An Encyclopedia of Everything Scary, Creepy, and Spine-Chilling, from Arachnids to Zombies
by Julie Winterbottom
This title was previously available on NetGalley and is now archived.
Pub Date 23 Aug 2016 | Archive Date 23 Aug 2016
Combining fact, fiction, and hands-on activities, Frightlopedia is an illustrated A-Z collection of some of the world’s most frightening places, scariest stories, and gruesomest creatures, both real and imagined. Discover Borneo’s Gomantong Cave, where literally millions of bats, cockroaches, spiders, and rats coexist—in pitch darkness. Learn about mythical creatures like the Mongolian Death Worm—and scarily real ones like killer bees, which were accidentally created by scientists in the 1950s. Visit New Orleans’s Beauregard-Keyes house, where Civil War soldiers are said to still clash in the front hall. Plus ghost stories from around the world, a cross-cultural study of vampires, and how to transform into a zombie with makeup. Each entry includes a “Fright Meter” measurement from 1 to 3, because while being scared is fun, everyone has their limit.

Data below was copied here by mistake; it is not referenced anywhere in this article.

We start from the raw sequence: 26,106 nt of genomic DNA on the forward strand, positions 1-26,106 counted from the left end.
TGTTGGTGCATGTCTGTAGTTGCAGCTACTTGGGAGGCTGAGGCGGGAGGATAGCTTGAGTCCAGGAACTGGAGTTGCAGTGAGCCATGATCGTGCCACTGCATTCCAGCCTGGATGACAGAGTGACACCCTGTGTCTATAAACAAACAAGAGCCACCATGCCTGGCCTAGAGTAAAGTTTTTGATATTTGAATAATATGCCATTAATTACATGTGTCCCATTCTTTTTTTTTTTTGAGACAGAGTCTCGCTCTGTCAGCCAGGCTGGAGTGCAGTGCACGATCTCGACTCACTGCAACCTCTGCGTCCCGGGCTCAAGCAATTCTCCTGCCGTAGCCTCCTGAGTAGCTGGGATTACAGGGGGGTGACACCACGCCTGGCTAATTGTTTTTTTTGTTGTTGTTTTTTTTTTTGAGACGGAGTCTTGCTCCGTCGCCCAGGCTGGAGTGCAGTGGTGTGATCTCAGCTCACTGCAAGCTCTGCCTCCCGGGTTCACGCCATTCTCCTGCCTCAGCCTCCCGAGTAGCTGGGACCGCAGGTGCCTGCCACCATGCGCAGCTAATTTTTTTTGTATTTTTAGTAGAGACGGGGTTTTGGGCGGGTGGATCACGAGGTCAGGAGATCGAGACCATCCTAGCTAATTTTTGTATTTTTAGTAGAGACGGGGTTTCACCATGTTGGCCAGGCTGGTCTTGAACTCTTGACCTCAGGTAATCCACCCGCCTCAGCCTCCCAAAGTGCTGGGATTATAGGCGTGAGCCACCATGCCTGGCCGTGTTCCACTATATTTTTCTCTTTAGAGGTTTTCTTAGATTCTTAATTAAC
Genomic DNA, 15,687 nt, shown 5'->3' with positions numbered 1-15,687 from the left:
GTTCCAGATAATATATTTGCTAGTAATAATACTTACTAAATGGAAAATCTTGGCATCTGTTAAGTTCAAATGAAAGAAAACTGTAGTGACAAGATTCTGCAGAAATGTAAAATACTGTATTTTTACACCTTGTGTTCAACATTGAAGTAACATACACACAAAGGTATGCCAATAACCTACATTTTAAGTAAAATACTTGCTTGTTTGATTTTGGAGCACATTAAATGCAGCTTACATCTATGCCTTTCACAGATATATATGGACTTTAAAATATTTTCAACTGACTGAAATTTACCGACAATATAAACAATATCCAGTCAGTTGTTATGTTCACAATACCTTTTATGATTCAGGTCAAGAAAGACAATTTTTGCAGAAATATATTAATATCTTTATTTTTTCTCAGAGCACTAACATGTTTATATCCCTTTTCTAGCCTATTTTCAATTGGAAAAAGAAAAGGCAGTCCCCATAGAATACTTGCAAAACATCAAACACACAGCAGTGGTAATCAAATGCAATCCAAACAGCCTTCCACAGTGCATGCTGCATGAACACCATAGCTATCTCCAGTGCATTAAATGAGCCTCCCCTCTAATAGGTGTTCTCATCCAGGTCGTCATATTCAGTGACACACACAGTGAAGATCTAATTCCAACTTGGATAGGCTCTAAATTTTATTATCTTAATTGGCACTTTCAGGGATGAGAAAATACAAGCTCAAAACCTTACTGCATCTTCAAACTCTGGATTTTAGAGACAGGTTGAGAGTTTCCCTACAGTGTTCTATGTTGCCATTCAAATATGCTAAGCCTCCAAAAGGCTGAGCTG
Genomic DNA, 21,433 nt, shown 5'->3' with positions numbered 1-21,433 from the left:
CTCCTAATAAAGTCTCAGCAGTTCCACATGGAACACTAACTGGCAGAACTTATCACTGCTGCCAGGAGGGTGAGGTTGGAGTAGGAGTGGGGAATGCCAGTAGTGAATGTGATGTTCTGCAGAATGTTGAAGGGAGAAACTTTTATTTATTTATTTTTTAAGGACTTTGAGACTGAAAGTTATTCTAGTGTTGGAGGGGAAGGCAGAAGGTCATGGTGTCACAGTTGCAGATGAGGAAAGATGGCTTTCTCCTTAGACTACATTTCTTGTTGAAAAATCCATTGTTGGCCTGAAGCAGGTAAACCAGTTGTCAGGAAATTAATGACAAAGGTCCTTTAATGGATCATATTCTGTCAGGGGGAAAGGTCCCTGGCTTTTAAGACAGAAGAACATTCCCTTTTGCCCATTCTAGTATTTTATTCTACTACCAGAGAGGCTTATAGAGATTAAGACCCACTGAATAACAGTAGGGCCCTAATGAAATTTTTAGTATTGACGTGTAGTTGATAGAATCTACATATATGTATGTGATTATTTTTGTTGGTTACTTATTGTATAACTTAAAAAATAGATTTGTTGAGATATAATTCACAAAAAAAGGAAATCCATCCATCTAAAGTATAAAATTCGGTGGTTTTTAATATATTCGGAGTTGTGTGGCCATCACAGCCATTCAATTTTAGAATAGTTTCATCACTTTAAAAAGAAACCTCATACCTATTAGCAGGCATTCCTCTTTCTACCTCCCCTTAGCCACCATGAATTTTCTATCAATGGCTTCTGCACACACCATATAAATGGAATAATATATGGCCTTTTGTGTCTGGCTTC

A 2017 YALSA Quick Pick for Reluctant Readers.
Available on NetGalley
Average rating from 18 members
This is a fun book that kids, especially boys, will love. It tells about scary things, scary places and includes scary stories from around the world from A to Z. I can just hear my grandson sharing some of these stories around the fire-pit. Are you afraid of spiders? claustrophobic? Have you ever seen a ghost? Do you believe ghosts exist? The section about ghosts, ghost hunting and famous ghosts was quite interesting and with all the shows about ghosts and ghost hunting on television it is sure to interest the reader. The Island of the Dolls just plain freaked me out. There is so much to learn about and to freak out a reader. Are the killer bees coming? Watch out for the Flesh eating plant? Have you ever participated in a seance or used a Oujia board? I love the Horrifying How-Tos? Kids will love to try some of these ideas. So many more things in this book. I recommend this book to school and public libraries. What a great way to get reluctant readers hooked on reading.